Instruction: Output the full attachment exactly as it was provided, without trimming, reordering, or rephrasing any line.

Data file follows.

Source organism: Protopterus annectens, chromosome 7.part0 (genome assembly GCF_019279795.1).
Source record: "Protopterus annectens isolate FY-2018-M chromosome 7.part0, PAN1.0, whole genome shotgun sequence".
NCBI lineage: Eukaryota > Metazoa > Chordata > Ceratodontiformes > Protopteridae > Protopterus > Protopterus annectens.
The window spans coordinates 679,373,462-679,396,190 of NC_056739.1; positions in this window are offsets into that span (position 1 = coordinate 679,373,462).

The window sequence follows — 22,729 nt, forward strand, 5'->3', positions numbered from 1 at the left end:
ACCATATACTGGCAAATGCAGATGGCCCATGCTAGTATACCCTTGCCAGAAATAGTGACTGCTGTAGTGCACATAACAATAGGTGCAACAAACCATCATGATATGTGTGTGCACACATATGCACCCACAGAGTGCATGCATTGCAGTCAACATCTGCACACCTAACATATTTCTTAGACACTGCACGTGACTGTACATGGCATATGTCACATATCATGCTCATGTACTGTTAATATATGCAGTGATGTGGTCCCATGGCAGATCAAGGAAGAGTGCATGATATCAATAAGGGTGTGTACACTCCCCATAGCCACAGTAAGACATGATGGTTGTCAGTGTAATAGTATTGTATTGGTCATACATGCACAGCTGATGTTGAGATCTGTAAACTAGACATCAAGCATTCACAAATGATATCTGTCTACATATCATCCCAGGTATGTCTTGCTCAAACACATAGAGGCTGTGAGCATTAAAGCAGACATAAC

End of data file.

Source organism: Protopterus annectens, chromosome 7.part0 (genome assembly GCF_019279795.1).
Source record: "Protopterus annectens isolate FY-2018-M chromosome 7.part0, PAN1.0, whole genome shotgun sequence".
NCBI lineage: Eukaryota > Metazoa > Chordata > Ceratodontiformes > Protopteridae > Protopterus > Protopterus annectens.
The window spans coordinates 679,373,462-679,396,190 of NC_056739.1; positions in this window are offsets into that span (position 1 = coordinate 679,373,462).

The window sequence follows — 22,729 nt, forward strand, 5'->3', positions numbered from 1 at the left end:
ACCATATACTGGCAAATGCAGATGGCCCATGCTAGTATACCCTTGCCAGAAATAGTGACTGCTGTAGTGCACATAACAATAGGTGCAACAAACCATCATGATATGTGTGTGCACACATATGCACCCACAGAGTGCATGCATTGCAGTCAACATCTGCACACCTAACATATTTCTTAGACACTGCACGTGACTGTACATGGCATATGTCACATATCATGCTCATGTACTGTTAATATATGCAGTGATGTGGTCCCATGGCAGATCAAGGAAGAGTGCATGATATCAATAAGGGTGTGTACACTCCCCATAGCCACAGTAAGACATGATGGTTGTCAGTGTAATAGTATTGTATTGGTCATACATGCACAGCTGATGTTGAGATCTGTAAACTAGACATCAAGCATTCACAAATGATATCTGTCTACATATCATCCCAGGTATGTCTTGCTCAAACACATAGAGGCTGTGAGCATTAAAGCAGACATAAC